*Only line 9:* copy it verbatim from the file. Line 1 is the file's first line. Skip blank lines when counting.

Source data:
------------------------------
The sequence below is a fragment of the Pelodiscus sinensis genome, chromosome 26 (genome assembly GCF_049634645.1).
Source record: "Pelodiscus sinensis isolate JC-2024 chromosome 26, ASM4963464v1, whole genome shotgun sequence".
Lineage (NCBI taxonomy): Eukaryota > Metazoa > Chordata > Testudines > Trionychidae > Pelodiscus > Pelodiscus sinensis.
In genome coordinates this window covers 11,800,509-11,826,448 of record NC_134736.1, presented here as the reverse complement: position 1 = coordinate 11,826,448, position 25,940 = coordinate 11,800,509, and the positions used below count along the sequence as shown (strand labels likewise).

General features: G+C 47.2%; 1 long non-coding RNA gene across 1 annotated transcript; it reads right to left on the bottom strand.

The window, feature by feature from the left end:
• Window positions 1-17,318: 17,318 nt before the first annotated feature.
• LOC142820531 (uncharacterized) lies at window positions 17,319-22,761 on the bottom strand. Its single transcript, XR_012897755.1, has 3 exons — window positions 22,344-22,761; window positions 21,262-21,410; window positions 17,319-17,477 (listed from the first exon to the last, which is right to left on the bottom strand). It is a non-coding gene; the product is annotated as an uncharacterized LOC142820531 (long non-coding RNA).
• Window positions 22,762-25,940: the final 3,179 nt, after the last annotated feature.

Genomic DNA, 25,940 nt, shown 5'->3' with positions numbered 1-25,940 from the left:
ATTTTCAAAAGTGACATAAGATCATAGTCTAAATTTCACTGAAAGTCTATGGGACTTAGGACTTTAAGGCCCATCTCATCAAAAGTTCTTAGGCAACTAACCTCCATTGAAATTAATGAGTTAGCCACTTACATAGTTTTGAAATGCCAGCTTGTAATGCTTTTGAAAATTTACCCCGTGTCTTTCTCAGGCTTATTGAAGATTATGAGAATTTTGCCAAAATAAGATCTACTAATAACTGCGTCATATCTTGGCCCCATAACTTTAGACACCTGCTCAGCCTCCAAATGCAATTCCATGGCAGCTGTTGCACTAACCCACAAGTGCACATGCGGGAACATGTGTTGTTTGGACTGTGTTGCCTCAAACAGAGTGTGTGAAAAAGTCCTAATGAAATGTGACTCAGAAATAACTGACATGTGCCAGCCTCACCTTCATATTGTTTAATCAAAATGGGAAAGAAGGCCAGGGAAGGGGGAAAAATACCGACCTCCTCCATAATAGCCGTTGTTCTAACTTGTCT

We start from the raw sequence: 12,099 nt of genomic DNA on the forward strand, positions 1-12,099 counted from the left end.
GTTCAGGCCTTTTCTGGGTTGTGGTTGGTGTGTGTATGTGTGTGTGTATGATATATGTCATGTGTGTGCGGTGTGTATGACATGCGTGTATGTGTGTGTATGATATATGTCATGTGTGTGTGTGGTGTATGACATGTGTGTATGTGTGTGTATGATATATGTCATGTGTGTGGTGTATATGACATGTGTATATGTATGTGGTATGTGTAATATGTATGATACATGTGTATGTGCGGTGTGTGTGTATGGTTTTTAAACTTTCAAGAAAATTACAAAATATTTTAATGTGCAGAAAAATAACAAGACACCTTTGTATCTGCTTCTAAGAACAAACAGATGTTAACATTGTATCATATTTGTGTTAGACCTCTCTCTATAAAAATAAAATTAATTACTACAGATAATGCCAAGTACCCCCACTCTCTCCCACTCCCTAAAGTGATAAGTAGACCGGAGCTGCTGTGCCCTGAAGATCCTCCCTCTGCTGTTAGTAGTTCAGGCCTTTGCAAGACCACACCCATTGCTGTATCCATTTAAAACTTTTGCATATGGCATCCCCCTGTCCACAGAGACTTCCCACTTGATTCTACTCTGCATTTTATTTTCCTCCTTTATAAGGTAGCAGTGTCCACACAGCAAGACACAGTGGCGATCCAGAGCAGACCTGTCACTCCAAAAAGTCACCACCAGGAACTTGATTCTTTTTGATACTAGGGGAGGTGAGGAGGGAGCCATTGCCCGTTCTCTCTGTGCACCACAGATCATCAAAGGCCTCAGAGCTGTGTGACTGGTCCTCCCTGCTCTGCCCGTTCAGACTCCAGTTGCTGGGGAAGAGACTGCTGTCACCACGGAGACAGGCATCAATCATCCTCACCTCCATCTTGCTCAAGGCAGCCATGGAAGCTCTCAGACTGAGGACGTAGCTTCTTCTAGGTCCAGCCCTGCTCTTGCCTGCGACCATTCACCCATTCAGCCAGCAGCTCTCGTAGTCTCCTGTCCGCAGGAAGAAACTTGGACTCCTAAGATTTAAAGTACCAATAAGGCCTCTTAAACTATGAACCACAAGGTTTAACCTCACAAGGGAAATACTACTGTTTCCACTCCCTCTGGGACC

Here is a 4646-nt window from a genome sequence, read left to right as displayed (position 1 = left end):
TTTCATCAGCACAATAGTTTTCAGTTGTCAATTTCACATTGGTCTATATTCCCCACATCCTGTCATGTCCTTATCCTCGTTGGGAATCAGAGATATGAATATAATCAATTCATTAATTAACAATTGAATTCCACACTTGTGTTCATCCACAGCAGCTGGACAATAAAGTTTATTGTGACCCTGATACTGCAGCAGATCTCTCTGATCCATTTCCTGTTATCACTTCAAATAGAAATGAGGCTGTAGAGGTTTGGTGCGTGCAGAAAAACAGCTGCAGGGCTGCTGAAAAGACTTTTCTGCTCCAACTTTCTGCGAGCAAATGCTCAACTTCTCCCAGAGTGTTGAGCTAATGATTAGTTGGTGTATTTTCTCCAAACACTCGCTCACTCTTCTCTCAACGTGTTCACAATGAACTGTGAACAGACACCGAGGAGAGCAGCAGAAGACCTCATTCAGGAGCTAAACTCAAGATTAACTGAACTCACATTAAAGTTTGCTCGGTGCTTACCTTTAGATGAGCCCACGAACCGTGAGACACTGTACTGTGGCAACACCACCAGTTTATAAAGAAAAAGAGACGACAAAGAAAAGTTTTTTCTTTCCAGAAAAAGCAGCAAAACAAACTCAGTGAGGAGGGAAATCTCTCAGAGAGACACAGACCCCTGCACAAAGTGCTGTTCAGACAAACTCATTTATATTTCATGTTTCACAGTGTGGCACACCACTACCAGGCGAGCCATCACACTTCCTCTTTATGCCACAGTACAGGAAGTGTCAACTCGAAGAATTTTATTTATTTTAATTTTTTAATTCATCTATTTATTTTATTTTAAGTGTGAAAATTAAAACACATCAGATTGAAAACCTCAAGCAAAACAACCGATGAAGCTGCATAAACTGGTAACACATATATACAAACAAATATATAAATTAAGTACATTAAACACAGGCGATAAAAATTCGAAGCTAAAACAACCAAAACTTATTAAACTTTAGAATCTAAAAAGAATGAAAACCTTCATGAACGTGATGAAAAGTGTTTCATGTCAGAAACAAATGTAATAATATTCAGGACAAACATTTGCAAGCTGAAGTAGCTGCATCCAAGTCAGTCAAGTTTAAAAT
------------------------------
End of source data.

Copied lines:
• Window positions 22,762-25,940: the final 3,179 nt, after the last annotated feature.